‘Fanesca’ – The Ecuadorian delight served on Good Friday

In Ecuador, a country full of tradition and dishes that tempt the palate, every holiday has a specific food related to it. For the Day of the Dead, it is a hot blackberry drink with bread dolls. At Christmastime, it is the delicious pristiños – fried dough usually in the form of a crown served with a sweet syrup. And for Holy Week, it is fanesca – an elaborate, rich, creamy soup packed full of grains.

The 'empanadas' and little dough balls that are an absolute must on top of every dish of fanesca

The ’empanadas’ and little dough balls that are an absolute must on top of every dish of fanesca

Fanesca can be found in restaurants several weeks before Holy Week, but families get together to prepare it at home on Good Friday. It is a very rich soup, with the primary ingredients being figleaf gourd, pumpkin, and twelve different kinds of grains to represent each of the disciples. These grains include lupines, fava beans, lentils, peas, and corn. Fanesca also includes milk and salt cod, due to the Catholic tradition of not eating red meat during Holy Week. The cod represents Christ. In addition to that plethora of ingredients, it is garnished with fried plantains, herbs, hard boiled eggs, and mini empanadas. Families have their own unique recipes, and as is common in Ecuador, everybody likes their mom’s the best. (Pictured above is my fanesca today made by my Ecuadorian mama, aunts, and grandma and it is, hands down, the best in Ecuador!) The preparation of this very important dish is labor intensive as many of the grains need to be peeled and shelled beforehand, the cod must be soaked, and many ingredients must be cooked separately before being added to the soup. This makes for a family gathering for the preparation of this Holy Week delight. Rice pudding is commonly served as dessert following fanesca. This delectable stew is only available at this time of year so Ecuadorians get it while they can!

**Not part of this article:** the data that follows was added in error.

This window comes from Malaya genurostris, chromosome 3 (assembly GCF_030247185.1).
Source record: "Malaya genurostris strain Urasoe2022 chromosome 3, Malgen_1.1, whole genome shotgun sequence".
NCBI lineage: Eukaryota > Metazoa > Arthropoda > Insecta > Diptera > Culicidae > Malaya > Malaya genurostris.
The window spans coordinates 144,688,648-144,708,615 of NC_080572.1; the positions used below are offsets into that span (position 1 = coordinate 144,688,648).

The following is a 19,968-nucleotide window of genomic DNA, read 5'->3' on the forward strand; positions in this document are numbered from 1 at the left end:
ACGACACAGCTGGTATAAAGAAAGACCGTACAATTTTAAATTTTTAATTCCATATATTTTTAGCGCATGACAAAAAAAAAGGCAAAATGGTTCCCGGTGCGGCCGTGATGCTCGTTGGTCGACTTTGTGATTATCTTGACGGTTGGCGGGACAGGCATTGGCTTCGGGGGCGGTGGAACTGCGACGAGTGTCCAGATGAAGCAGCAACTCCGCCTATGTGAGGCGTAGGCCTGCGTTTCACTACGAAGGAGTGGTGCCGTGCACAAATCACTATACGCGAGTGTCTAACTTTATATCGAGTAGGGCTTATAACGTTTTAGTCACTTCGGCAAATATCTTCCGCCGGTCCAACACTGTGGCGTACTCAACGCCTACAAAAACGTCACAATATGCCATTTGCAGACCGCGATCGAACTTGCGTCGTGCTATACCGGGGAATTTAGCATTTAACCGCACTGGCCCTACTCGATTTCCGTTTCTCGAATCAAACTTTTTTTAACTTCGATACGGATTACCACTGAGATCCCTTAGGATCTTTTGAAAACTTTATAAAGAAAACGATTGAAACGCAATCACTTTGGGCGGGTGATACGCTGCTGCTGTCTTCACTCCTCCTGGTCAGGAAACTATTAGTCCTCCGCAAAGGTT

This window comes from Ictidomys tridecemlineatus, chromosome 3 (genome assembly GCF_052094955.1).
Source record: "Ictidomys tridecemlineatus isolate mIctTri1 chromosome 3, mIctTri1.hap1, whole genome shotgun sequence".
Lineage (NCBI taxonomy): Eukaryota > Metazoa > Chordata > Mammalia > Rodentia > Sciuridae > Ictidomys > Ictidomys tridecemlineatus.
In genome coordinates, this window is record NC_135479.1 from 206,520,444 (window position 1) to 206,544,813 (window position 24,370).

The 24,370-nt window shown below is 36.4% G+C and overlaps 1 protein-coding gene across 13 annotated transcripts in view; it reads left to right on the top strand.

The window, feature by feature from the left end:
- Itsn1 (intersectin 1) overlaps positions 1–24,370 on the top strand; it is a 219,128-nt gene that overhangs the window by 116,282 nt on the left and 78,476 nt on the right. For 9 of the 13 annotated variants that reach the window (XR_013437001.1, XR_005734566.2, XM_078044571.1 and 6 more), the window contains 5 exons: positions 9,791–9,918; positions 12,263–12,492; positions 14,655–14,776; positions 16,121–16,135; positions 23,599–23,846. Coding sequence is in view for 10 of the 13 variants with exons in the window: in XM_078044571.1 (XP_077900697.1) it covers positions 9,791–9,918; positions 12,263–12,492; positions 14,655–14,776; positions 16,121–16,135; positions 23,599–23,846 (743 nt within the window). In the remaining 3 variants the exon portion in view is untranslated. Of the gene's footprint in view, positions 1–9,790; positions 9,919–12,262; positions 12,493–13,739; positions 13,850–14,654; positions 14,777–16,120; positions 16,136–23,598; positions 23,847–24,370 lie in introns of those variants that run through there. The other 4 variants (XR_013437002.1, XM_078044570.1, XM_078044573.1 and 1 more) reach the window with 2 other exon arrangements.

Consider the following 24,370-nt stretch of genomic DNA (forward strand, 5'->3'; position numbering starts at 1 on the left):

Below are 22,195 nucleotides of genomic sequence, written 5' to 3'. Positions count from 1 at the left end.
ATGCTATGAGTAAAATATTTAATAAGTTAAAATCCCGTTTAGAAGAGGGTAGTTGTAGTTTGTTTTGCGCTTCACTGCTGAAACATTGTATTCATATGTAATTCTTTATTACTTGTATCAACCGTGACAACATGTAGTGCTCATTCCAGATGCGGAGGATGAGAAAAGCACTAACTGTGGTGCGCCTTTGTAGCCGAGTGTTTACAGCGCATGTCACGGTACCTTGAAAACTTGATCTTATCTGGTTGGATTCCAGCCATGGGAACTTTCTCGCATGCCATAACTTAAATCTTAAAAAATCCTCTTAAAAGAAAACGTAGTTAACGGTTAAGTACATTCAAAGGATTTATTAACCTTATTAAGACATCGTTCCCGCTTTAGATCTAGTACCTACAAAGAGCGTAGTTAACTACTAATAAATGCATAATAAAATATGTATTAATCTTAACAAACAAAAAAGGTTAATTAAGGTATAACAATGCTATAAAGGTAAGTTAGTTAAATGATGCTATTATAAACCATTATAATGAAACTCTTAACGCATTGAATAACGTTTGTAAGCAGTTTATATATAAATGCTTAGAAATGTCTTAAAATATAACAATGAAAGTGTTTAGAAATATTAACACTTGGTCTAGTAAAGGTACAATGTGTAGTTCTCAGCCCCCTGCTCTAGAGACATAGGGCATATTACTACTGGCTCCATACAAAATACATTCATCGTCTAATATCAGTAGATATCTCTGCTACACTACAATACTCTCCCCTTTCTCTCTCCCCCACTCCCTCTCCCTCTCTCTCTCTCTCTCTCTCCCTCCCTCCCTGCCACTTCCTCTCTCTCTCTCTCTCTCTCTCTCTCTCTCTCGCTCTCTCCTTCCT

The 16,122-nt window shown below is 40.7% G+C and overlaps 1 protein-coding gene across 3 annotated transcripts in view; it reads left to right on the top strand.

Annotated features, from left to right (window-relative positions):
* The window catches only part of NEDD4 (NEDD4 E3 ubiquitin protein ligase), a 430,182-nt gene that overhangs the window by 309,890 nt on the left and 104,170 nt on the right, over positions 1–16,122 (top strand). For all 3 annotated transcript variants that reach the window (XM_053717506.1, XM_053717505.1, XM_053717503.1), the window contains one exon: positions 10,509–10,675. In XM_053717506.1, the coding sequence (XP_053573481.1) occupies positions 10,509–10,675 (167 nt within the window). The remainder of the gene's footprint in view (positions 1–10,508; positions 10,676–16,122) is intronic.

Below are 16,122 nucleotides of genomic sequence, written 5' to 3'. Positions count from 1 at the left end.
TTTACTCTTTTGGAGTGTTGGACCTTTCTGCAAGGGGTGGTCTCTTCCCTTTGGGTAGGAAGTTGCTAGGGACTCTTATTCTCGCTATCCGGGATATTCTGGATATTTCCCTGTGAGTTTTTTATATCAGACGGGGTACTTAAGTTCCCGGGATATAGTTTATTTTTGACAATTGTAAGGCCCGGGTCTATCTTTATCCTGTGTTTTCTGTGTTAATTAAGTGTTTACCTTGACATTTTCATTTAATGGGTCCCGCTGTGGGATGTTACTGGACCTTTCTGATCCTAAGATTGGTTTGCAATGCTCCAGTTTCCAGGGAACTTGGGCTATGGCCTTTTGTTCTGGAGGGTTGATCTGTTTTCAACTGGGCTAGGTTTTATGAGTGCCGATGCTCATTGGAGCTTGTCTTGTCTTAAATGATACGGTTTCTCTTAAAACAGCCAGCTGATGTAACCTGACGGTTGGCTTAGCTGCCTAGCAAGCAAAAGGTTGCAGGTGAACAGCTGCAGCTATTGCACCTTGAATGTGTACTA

Fanesca with all its garnishes



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